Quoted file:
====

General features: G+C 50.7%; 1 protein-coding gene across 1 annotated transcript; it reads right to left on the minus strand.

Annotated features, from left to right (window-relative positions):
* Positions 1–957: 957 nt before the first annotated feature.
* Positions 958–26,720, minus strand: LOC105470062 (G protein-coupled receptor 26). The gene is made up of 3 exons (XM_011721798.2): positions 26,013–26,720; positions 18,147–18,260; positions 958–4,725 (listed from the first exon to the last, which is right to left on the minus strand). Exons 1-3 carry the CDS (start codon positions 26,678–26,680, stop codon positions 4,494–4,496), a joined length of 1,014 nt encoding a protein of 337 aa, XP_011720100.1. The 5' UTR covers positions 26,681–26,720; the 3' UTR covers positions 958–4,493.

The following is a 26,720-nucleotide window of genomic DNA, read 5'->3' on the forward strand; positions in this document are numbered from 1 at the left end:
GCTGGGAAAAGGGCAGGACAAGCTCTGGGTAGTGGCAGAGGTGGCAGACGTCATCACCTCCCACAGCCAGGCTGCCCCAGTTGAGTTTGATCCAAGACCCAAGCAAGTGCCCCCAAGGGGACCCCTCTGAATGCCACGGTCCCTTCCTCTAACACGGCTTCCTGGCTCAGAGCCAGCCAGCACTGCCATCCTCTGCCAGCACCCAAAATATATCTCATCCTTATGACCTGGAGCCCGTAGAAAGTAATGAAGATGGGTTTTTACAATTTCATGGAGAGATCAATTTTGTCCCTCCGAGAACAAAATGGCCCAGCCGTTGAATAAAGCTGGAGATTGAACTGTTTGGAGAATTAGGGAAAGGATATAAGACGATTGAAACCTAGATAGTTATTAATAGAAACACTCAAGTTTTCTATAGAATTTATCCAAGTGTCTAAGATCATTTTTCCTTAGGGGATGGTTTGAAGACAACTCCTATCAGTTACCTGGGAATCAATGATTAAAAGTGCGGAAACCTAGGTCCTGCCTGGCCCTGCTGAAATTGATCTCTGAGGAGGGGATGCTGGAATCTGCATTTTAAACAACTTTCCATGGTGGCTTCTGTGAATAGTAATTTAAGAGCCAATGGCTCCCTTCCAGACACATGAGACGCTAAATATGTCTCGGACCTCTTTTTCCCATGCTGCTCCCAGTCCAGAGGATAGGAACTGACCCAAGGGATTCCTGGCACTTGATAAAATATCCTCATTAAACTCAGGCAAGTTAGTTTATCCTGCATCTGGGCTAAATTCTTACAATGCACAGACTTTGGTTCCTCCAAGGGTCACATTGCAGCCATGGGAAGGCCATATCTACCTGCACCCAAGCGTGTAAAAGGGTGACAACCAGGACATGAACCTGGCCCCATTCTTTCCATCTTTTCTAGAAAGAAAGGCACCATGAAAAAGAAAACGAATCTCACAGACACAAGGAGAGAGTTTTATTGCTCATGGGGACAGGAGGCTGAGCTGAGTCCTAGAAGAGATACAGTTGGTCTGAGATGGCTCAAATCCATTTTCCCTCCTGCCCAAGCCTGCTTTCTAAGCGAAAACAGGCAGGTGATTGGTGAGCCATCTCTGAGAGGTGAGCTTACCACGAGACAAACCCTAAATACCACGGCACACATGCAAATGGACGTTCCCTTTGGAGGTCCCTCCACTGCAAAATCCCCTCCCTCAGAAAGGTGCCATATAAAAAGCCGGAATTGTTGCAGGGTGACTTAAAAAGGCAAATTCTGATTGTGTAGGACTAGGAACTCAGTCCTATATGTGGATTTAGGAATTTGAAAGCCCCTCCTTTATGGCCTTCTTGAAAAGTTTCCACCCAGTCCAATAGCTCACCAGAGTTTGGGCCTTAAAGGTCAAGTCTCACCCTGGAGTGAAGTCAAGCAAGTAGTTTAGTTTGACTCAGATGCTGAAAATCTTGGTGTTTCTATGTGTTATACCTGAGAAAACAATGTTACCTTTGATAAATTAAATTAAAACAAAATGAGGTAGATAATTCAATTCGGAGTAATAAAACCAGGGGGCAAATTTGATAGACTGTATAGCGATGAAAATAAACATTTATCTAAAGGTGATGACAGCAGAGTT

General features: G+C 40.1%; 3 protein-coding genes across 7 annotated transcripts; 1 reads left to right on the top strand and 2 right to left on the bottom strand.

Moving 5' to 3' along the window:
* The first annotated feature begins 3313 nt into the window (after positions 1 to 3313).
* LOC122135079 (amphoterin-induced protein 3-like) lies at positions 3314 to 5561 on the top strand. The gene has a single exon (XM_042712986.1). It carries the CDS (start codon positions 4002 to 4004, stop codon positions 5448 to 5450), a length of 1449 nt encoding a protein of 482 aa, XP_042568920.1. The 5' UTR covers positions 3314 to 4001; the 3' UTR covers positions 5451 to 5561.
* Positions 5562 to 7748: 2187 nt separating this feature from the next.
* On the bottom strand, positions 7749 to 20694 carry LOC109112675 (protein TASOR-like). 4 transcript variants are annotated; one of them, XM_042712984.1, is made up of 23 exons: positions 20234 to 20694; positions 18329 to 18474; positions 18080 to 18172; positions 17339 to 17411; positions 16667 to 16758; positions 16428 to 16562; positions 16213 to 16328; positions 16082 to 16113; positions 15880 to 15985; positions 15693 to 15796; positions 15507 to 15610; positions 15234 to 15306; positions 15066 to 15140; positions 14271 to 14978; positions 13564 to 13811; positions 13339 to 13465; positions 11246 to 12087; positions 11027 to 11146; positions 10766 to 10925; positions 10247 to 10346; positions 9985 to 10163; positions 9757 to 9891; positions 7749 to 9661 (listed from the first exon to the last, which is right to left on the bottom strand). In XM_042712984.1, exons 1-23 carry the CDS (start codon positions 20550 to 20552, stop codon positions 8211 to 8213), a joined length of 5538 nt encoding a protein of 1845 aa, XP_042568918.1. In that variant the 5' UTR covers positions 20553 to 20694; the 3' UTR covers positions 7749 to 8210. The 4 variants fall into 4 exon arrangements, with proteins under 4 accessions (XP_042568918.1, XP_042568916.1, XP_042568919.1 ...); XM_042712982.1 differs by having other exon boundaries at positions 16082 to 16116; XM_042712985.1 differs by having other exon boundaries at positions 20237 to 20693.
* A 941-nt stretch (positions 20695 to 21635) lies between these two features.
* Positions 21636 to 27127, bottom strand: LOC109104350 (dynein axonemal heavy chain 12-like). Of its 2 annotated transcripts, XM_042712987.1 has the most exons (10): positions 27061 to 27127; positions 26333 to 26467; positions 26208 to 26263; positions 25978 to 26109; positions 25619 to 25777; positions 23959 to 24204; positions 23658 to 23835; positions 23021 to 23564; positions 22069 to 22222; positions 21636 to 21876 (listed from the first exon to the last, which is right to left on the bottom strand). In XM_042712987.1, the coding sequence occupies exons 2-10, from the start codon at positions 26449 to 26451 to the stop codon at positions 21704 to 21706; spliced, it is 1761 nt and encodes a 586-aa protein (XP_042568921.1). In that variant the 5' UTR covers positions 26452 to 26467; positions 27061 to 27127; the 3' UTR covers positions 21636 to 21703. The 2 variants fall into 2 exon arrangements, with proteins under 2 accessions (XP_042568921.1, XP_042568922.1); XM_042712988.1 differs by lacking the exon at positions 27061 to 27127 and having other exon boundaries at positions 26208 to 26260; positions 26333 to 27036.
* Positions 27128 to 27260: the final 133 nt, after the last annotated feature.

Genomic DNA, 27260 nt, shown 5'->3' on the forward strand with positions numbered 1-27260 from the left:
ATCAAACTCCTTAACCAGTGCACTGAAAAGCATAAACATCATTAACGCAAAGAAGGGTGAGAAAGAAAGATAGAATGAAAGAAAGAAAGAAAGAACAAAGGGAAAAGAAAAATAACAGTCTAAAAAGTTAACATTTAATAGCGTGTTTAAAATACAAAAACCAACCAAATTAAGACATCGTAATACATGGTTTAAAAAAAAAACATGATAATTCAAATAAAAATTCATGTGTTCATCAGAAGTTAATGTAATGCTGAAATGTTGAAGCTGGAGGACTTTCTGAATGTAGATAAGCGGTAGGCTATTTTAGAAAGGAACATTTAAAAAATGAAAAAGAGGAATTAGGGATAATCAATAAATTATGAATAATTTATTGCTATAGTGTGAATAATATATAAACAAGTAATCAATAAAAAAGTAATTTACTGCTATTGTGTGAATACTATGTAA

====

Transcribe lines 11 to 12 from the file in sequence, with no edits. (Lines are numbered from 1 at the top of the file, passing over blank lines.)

* Positions 5562 to 7748: 2187 nt separating this feature from the next.
* On the bottom strand, positions 7749 to 20694 carry LOC109112675 (protein TASOR-like). 4 transcript variants are annotated; one of them, XM_042712984.1, is made up of 23 exons: positions 20234 to 20694; positions 18329 to 18474; positions 18080 to 18172; positions 17339 to 17411; positions 16667 to 16758; positions 16428 to 16562; positions 16213 to 16328; positions 16082 to 16113; positions 15880 to 15985; positions 15693 to 15796; positions 15507 to 15610; positions 15234 to 15306; positions 15066 to 15140; positions 14271 to 14978; positions 13564 to 13811; positions 13339 to 13465; positions 11246 to 12087; positions 11027 to 11146; positions 10766 to 10925; positions 10247 to 10346; positions 9985 to 10163; positions 9757 to 9891; positions 7749 to 9661 (listed from the first exon to the last, which is right to left on the bottom strand). In XM_042712984.1, exons 1-23 carry the CDS (start codon positions 20550 to 20552, stop codon positions 8211 to 8213), a joined length of 5538 nt encoding a protein of 1845 aa, XP_042568918.1. In that variant the 5' UTR covers positions 20553 to 20694; the 3' UTR covers positions 7749 to 8210. The 4 variants fall into 4 exon arrangements, with proteins under 4 accessions (XP_042568918.1, XP_042568916.1, XP_042568919.1 ...); XM_042712982.1 differs by having other exon boundaries at positions 16082 to 16116; XM_042712985.1 differs by having other exon boundaries at positions 20237 to 20693.